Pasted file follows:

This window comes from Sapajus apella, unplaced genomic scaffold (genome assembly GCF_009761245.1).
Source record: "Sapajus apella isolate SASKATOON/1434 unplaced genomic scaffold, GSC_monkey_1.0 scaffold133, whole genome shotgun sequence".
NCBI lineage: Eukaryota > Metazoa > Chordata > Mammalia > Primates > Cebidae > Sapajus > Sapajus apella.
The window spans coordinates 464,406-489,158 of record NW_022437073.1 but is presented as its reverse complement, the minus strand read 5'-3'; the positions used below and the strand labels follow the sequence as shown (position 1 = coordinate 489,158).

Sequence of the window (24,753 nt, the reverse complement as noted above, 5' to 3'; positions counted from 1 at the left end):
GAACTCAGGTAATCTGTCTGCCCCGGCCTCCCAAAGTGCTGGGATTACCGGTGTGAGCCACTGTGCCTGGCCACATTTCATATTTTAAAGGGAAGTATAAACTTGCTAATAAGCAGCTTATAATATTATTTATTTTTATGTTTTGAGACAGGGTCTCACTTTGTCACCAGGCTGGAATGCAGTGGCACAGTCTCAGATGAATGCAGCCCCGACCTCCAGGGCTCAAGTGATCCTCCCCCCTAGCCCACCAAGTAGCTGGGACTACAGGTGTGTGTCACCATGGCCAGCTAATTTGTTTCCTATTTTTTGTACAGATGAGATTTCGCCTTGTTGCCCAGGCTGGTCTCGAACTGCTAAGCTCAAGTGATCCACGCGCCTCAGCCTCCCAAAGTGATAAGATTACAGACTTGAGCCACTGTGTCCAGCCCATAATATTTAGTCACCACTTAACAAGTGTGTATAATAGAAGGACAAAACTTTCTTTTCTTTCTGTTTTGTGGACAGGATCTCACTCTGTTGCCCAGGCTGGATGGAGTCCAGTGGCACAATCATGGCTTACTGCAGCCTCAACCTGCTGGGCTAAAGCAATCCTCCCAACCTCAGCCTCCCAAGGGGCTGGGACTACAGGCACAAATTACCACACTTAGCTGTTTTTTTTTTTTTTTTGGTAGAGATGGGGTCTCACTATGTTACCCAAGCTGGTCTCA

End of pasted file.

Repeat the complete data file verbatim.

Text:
This window comes from Sapajus apella, unplaced genomic scaffold (genome assembly GCF_009761245.1).
Source record: "Sapajus apella isolate SASKATOON/1434 unplaced genomic scaffold, GSC_monkey_1.0 scaffold133, whole genome shotgun sequence".
NCBI lineage: Eukaryota > Metazoa > Chordata > Mammalia > Primates > Cebidae > Sapajus > Sapajus apella.
The window spans coordinates 464,406-489,158 of record NW_022437073.1 but is presented as its reverse complement, the minus strand read 5'-3'; the positions used below and the strand labels follow the sequence as shown (position 1 = coordinate 489,158).

Sequence of the window (24,753 nt, the reverse complement as noted above, 5' to 3'; positions counted from 1 at the left end):
GAACTCAGGTAATCTGTCTGCCCCGGCCTCCCAAAGTGCTGGGATTACCGGTGTGAGCCACTGTGCCTGGCCACATTTCATATTTTAAAGGGAAGTATAAACTTGCTAATAAGCAGCTTATAATATTATTTATTTTTATGTTTTGAGACAGGGTCTCACTTTGTCACCAGGCTGGAATGCAGTGGCACAGTCTCAGATGAATGCAGCCCCGACCTCCAGGGCTCAAGTGATCCTCCCCCCTAGCCCACCAAGTAGCTGGGACTACAGGTGTGTGTCACCATGGCCAGCTAATTTGTTTCCTATTTTTTGTACAGATGAGATTTCGCCTTGTTGCCCAGGCTGGTCTCGAACTGCTAAGCTCAAGTGATCCACGCGCCTCAGCCTCCCAAAGTGATAAGATTACAGACTTGAGCCACTGTGTCCAGCCCATAATATTTAGTCACCACTTAACAAGTGTGTATAATAGAAGGACAAAACTTTCTTTTCTTTCTGTTTTGTGGACAGGATCTCACTCTGTTGCCCAGGCTGGATGGAGTCCAGTGGCACAATCATGGCTTACTGCAGCCTCAACCTGCTGGGCTAAAGCAATCCTCCCAACCTCAGCCTCCCAAGGGGCTGGGACTACAGGCACAAATTACCACACTTAGCTGTTTTTTTTTTTTTTTTGGTAGAGATGGGGTCTCACTATGTTACCCAAGCTGGTCTCA